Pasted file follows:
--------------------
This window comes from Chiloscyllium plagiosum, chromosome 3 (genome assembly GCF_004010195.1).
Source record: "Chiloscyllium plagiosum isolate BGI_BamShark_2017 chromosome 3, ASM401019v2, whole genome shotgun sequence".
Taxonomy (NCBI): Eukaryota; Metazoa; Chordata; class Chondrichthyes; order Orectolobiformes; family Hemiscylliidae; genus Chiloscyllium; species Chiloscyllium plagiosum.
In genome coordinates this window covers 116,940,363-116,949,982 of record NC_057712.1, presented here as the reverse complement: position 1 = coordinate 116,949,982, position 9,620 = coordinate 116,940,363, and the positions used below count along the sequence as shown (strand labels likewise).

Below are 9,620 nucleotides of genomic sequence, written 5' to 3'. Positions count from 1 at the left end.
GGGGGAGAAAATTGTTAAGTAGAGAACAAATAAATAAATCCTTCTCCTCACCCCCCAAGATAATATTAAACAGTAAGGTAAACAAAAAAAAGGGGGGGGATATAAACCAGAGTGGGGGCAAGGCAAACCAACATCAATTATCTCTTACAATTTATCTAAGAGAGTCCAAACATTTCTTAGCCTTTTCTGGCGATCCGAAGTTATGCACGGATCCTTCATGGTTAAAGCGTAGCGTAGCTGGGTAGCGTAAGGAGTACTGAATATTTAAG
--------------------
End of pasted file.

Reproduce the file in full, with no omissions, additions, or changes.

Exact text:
This window comes from Chiloscyllium plagiosum, chromosome 3 (genome assembly GCF_004010195.1).
Source record: "Chiloscyllium plagiosum isolate BGI_BamShark_2017 chromosome 3, ASM401019v2, whole genome shotgun sequence".
Taxonomy (NCBI): Eukaryota; Metazoa; Chordata; class Chondrichthyes; order Orectolobiformes; family Hemiscylliidae; genus Chiloscyllium; species Chiloscyllium plagiosum.
In genome coordinates this window covers 116,940,363-116,949,982 of record NC_057712.1, presented here as the reverse complement: position 1 = coordinate 116,949,982, position 9,620 = coordinate 116,940,363, and the positions used below count along the sequence as shown (strand labels likewise).

Below are 9,620 nucleotides of genomic sequence, written 5' to 3'. Positions count from 1 at the left end.
GGGGGAGAAAATTGTTAAGTAGAGAACAAATAAATAAATCCTTCTCCTCACCCCCCAAGATAATATTAAACAGTAAGGTAAACAAAAAAAAGGGGGGGGATATAAACCAGAGTGGGGGCAAGGCAAACCAACATCAATTATCTCTTACAATTTATCTAAGAGAGTCCAAACATTTCTTAGCCTTTTCTGGCGATCCGAAGTTATGCACGGATCCTTCATGGTTAAAGCGTAGCGTAGCTGGGTAGCGTAAGGAGTACTGAATATTTAAG